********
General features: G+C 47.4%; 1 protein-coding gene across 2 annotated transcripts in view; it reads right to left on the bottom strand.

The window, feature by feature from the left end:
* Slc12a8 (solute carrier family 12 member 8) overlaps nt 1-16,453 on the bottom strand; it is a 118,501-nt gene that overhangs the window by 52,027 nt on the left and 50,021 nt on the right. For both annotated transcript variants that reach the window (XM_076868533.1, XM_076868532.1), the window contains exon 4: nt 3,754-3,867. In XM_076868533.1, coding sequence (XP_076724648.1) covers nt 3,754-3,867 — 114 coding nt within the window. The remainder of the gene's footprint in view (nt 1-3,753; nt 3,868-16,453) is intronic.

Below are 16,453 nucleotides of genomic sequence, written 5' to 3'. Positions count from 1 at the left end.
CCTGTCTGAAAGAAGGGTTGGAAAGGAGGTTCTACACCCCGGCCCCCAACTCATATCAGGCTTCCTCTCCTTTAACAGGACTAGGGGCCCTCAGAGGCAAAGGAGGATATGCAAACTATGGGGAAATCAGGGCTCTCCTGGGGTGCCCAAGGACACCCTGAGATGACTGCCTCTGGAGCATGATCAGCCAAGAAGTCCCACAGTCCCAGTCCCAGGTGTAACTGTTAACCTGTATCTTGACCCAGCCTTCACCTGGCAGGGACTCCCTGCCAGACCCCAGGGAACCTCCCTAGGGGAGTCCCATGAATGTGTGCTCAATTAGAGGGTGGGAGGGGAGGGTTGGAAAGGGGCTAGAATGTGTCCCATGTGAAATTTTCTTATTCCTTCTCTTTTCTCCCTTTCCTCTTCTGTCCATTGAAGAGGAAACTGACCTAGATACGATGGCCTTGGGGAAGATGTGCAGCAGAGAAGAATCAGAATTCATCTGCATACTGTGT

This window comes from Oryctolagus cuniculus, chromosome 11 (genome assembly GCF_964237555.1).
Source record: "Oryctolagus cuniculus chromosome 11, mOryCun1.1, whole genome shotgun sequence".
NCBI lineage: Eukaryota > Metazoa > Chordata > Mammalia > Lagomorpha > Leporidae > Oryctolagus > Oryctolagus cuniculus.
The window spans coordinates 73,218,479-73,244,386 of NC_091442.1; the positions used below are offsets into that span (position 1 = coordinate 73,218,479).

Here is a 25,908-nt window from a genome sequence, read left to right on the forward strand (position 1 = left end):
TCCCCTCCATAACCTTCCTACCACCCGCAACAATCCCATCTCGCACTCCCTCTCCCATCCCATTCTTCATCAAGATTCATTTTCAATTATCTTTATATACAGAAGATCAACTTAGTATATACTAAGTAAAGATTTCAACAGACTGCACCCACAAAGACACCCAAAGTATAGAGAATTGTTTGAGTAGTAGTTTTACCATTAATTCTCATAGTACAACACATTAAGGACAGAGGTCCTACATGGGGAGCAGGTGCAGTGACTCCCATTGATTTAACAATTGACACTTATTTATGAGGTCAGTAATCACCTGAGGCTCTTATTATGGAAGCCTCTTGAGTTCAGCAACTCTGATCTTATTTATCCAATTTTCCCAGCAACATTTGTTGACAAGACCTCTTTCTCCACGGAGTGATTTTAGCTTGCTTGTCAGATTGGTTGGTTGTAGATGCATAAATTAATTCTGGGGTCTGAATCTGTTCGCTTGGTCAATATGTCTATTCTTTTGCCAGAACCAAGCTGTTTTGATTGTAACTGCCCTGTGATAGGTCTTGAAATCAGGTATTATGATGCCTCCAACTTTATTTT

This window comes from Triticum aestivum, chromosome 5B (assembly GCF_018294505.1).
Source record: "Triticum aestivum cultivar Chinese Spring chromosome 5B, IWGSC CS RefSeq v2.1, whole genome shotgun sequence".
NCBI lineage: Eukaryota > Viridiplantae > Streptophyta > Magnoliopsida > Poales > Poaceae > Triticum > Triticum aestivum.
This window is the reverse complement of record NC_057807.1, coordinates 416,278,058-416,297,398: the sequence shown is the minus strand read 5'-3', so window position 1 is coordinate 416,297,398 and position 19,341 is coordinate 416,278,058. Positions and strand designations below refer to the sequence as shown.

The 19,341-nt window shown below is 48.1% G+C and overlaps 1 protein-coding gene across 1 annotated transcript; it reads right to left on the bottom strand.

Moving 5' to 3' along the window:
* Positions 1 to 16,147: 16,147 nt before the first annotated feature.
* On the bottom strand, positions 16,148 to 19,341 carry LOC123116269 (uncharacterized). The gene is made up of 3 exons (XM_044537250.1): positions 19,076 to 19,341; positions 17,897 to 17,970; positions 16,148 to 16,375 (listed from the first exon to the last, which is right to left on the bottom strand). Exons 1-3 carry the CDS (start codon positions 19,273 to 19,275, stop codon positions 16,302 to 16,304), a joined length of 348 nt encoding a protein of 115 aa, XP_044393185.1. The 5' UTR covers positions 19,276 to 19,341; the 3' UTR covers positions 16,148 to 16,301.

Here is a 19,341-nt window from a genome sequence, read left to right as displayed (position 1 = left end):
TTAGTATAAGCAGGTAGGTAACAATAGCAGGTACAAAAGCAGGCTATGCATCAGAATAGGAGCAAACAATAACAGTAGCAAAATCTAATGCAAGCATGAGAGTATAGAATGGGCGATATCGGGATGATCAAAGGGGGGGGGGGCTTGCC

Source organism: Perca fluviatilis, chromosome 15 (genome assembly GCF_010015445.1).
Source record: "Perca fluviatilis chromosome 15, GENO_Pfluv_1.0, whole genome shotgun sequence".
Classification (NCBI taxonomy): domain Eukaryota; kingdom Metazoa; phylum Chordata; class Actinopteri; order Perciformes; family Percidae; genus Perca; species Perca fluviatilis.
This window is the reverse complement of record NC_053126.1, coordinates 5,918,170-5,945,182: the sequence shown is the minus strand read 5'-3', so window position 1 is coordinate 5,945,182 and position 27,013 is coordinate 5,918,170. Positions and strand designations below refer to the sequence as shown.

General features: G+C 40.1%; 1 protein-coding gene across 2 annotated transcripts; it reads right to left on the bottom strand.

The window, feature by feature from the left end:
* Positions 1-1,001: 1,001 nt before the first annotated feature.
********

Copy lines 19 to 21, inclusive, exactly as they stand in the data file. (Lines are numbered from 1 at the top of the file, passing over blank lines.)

* On the bottom strand, positions 16,148 to 19,341 carry LOC123116269 (uncharacterized). The gene is made up of 3 exons (XM_044537250.1): positions 19,076 to 19,341; positions 17,897 to 17,970; positions 16,148 to 16,375 (listed from the first exon to the last, which is right to left on the bottom strand). Exons 1-3 carry the CDS (start codon positions 19,273 to 19,275, stop codon positions 16,302 to 16,304), a joined length of 348 nt encoding a protein of 115 aa, XP_044393185.1. The 5' UTR covers positions 19,276 to 19,341; the 3' UTR covers positions 16,148 to 16,301.

Here is a 19,341-nt window from a genome sequence, read left to right as displayed (position 1 = left end):
TTAGTATAAGCAGGTAGGTAACAATAGCAGGTACAAAAGCAGGCTATGCATCAGAATAGGAGCAAACAATAACAGTAGCAAAATCTAATGCAAGCATGAGAGTATAGAATGGGCGATATCGGGATGATCAAAGGGGGGGGGGGCTTGCC